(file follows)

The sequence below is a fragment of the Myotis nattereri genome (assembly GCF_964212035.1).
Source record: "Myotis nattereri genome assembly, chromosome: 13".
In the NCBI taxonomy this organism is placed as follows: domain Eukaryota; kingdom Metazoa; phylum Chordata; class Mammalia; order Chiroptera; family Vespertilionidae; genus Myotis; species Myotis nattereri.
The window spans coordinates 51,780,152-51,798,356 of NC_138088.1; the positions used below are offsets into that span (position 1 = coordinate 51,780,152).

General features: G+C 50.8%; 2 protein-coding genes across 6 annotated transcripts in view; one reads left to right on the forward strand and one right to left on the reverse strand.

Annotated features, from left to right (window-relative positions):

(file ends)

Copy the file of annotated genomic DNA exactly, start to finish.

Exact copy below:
The sequence below is a fragment of the Myotis nattereri genome (assembly GCF_964212035.1).
Source record: "Myotis nattereri genome assembly, chromosome: 13".
In the NCBI taxonomy this organism is placed as follows: domain Eukaryota; kingdom Metazoa; phylum Chordata; class Mammalia; order Chiroptera; family Vespertilionidae; genus Myotis; species Myotis nattereri.
The window spans coordinates 51,780,152-51,798,356 of NC_138088.1; the positions used below are offsets into that span (position 1 = coordinate 51,780,152).

General features: G+C 50.8%; 2 protein-coding genes across 6 annotated transcripts in view; one reads left to right on the forward strand and one right to left on the reverse strand.

Annotated features, from left to right (window-relative positions):